Capitol display counts war dead

http://theolympian.com/apps/pbcs.dll/article?AID=/20051017/NEWS/510170306

Tuesday October 18, 2005

BY LISA PEMBERTON

THE OLYMPIAN

OLYMPIA -- Kristine Fallstone of DuPont brushed tears from her face as she surveyed the about 1,980 corrugated plastic crosses and tombstones that were set up Sunday afternoon near the Tivoli Fountain on the Capitol Campus.

"It's very difficult to see, especially when I think of the actual marker on my son's grave," she said. "These are all plastic, but my son's marker is real."

The white markers, which contain the names, ages and hometowns of U.S. service men and women who have died during the Iraq war, are scheduled to be on display until 5 p.m. today.

This is the second year that the traveling Arlington Northwest Memorial has been set up on the Capitol Campus. It was sponsored by two Veterans for Peace chapters and the Evergreen Peace and Justice Community.

"I think it's powerful," said Elizabeth Falzone, 31, of Seattle, whose cousin David was killed in action in Iraq. "I think the visual has an impact that words don't have."

On Sunday, brown and yellow leaves whirled through the simulated miniature cemetery as organizers read aloud the names of those who made the ultimate sacrifice.

Some of the 12- to 15-inch markers were decorated with the Star of David to signify veterans of Jewish faith. Some featured a crescent moon to symbolize those of Muslim faith.

The event began with a march from Heritage Park to the Capitol Campus. Organizers carried the markers and a long, flag-draped box representing a dead soldier's coffin.

Once all of the markers were in place, two buglers played taps.

Becky Sisler, 56, of Olympia said the tribute was touching, regardless of a person's views on the war.

She served in the Army for eight years.

"It's so important to recognize, honor and grieve the loss of our service men and women," Sisler said.

The traveling memorial's next stops will be in Anacortes and in Seattle's Green Lake neighborhood, according to Judith Shattuck, an organizer with the Evergreen Peace and Justice Community, a King County-based activist group.

The group's first tribute was set up during the summer of 2003, with about 500 markers, Shattuck said.

Each time a service member dies, a new marker is added to the collection.

Fallstone's son, Spc. Alexander Fallstone, 23, was deployed to Iraq with the Stryker Brigade in November 2003.

"I was so against the war and so afraid for him," said Fallstone, 56, who works at the Lacey post office.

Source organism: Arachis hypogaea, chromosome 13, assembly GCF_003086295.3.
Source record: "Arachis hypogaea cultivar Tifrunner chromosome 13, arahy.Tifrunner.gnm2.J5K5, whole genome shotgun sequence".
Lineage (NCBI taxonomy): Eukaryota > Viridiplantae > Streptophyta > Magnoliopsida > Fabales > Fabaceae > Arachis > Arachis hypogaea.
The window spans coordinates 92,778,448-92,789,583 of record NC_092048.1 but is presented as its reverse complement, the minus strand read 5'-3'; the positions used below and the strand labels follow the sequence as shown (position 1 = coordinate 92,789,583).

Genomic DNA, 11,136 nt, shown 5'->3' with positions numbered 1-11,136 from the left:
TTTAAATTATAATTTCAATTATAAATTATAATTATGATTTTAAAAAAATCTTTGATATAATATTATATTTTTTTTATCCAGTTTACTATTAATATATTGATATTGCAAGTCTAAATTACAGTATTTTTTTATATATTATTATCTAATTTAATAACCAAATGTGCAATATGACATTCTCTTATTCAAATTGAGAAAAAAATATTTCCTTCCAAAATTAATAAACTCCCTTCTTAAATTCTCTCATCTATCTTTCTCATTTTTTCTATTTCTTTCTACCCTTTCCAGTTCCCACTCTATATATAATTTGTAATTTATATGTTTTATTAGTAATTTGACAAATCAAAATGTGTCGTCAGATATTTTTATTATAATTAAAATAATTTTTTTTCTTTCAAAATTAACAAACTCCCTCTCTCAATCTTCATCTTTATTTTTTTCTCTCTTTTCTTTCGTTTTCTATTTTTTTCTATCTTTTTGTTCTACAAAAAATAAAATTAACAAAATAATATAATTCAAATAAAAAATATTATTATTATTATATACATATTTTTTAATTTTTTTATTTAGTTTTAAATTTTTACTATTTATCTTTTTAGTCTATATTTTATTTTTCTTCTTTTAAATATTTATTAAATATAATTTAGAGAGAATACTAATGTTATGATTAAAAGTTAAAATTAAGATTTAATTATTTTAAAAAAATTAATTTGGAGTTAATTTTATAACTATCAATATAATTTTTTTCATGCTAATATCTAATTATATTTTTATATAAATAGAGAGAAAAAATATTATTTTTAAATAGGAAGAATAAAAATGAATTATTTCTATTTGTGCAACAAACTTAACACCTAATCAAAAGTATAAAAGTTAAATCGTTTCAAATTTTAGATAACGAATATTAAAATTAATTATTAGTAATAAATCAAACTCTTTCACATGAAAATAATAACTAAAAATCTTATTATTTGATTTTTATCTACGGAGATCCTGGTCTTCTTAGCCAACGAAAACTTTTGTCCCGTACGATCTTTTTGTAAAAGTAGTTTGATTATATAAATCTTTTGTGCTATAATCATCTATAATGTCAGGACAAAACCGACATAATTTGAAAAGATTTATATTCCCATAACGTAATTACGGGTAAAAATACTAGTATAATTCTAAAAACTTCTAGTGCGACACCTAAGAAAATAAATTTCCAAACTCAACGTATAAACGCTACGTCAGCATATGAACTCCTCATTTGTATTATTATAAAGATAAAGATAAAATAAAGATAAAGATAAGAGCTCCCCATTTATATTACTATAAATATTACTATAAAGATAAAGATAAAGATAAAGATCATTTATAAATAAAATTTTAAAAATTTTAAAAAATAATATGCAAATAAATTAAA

She said her son knew he was going to war against her wishes. And he knew she planned to protest the war in Iraq, just as she had protested the Vietnam war decades earlier.

"He said to me, 'Mom, you raised me -- I know how you are, and I'm fighting so you can say whatever you want to,' " Fallstone said.

When her son returned home safely, she thought everything was going to be OK.

"We just exhaled," she said. "Everyone was praying for him."

But on Jan. 31, 2005 -- less than three months after celebrating his homecoming -- Spc. Alexander Fallstone died in a Stryker training accident at Fort Lewis.

"Every time I hear 'Stryker,' it just breaks my heart," Fallstone said.

As she talked about her son, Fallstone grasped a gold pendant engraved with the words "To Mom with Love." It's a Christmas present he gave her the year he finished basic training.

Fallstone said she supports the U.S. troops, and she's proud of her son's service to his country.

But she opposes the war in Iraq.

"I thank God every day that he didn't die over there," she said.



Steve Bloom/The Olympian
Corrugated plastic markers fill a lawn on the Capitol Campus on Sunday, honoring each of the nearly 2,000 service personnel who have died in the Iraq war. The display is part of a 24-hour vigil sponsored by Veterans for Peace Rachel Corrie Chapter 109.




Steve Bloom/The Olympian
A plastic marker bears a photo of Kristine Fallstone's son, Alex, who died in a training accident at Fort Lewis after returning from a year's deployment to Iraq.




Steve Bloom/The Olympian
Judy Linehan adds a tombstone to a row of markers identifying each of the nearly 2,000 service personnel who have died in the Iraq war. Linehan's son, Colin, an Army major, returned from his deployment.

 

 

 

 

 

 

THE TOLL

As of Sunday

Service members who have died in Iraq-related military operations since March 2003:

United States 1,976

Great Britain 96

Italy 26

Ukraine 18

Poland 17

Bulgaria 13

Spain 11

Slovakia 3

Denmark 2

El Salvador 2

Estonia 2

Thailand 2 

The Netherlands 2

Hungary 1

Latvia 1

Kazakhstan 1

U.S. service members injured in Iraq-related operations:

From hostile action: 14,902

Estimated minimum number of Iraqi civilians reported killed since March 2003: 26,568